Inhibition of beta-globin gene expression by antisense nucleic acids is a potentially powerful therapeutic strategy for sickle cell disease. To develop clinically relevant beta-globin antisense agents we created nine stable mouse erythroleukemia cell lines expressing unique anti-beta-globin RNA transcripts with different potentials for cross-hybridization with gamma-globin mRNA. We observed variable inhibition of beta-globin expression independent of the hybridization potential of the respective antisense beta-globin RNA transcript. Similarly, inhibition of gamma-globin expression by anti-beta transcripts varied widely in the nine stable cell lines. Three neighboring regions in the beta-globin gene with low RNA folding potentials conferred significantly stronger antisense effect toward beta-globin while sparing the homologous targets in gamma-globin. We have identified for the first time targets in the beta-globin gene for which the homologous regions in gamma-globin are relatively inaccessible to antisense attack. Our findings offer the prospect of using this approach to reduce the proportion of intracellular hemoglobin S. Gene therapy strategies which combine gamma-globin induction along with beta-globin inhibition using antisense vectors may yield more favorable anti-sickling effects longterm.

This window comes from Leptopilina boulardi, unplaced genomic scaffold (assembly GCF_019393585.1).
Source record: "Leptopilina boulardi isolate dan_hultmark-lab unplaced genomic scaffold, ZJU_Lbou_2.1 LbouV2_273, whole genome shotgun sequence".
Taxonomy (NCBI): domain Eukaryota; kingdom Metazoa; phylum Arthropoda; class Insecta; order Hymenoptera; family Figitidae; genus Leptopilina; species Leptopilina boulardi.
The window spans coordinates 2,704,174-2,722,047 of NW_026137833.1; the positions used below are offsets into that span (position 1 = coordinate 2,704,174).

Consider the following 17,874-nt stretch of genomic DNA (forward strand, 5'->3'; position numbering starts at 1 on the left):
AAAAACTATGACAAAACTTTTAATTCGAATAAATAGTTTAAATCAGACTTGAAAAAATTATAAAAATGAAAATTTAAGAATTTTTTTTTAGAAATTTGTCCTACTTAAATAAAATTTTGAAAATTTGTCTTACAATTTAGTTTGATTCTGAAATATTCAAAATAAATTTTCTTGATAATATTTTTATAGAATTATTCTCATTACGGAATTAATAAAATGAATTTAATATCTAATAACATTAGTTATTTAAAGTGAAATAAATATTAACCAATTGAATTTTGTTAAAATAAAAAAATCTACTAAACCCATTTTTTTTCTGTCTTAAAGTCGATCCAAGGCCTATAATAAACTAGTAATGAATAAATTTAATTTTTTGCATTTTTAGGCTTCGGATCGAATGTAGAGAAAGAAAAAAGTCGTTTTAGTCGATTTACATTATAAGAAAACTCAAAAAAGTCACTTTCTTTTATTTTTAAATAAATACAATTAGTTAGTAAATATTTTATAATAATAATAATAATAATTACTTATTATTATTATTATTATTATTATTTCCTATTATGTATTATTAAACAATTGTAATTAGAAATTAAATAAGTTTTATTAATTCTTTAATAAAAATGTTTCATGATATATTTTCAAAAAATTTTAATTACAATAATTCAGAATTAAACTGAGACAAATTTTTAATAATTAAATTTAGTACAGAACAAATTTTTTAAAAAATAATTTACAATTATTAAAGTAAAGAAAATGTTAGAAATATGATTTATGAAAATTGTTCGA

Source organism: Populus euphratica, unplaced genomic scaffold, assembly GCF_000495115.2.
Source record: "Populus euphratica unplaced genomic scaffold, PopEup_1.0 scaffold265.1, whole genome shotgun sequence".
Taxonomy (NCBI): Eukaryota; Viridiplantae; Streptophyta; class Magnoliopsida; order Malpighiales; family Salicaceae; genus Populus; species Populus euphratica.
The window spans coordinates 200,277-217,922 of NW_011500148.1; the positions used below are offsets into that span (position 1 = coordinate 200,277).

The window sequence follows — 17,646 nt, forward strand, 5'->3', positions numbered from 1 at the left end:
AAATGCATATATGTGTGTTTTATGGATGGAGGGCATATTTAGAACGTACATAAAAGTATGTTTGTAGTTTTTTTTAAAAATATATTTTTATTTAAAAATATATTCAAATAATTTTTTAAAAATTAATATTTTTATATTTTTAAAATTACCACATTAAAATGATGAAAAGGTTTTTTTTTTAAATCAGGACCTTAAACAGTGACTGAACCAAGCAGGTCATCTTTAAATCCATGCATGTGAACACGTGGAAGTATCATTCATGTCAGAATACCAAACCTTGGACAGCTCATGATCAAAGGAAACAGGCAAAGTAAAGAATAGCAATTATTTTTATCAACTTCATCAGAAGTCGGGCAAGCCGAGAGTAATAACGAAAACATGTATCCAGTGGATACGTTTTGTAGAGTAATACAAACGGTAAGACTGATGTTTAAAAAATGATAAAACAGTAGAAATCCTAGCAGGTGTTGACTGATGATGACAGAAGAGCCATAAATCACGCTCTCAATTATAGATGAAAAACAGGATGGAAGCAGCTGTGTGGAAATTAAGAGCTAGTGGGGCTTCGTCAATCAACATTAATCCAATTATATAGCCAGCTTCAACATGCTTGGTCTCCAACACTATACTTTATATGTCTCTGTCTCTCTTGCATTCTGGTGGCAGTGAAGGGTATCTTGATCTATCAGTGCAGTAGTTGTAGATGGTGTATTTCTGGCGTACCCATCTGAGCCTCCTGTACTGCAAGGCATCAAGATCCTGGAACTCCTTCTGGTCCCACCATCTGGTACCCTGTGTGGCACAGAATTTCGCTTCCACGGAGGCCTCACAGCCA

|Original language||English (US)|
|Number of pages||9|
|Journal||Cellular and molecular biology (Noisy-le-Grand, France)|
|State||Published - Jan 1 2004|
ASJC Scopus subject areas
- Molecular Biology
- Cell Biology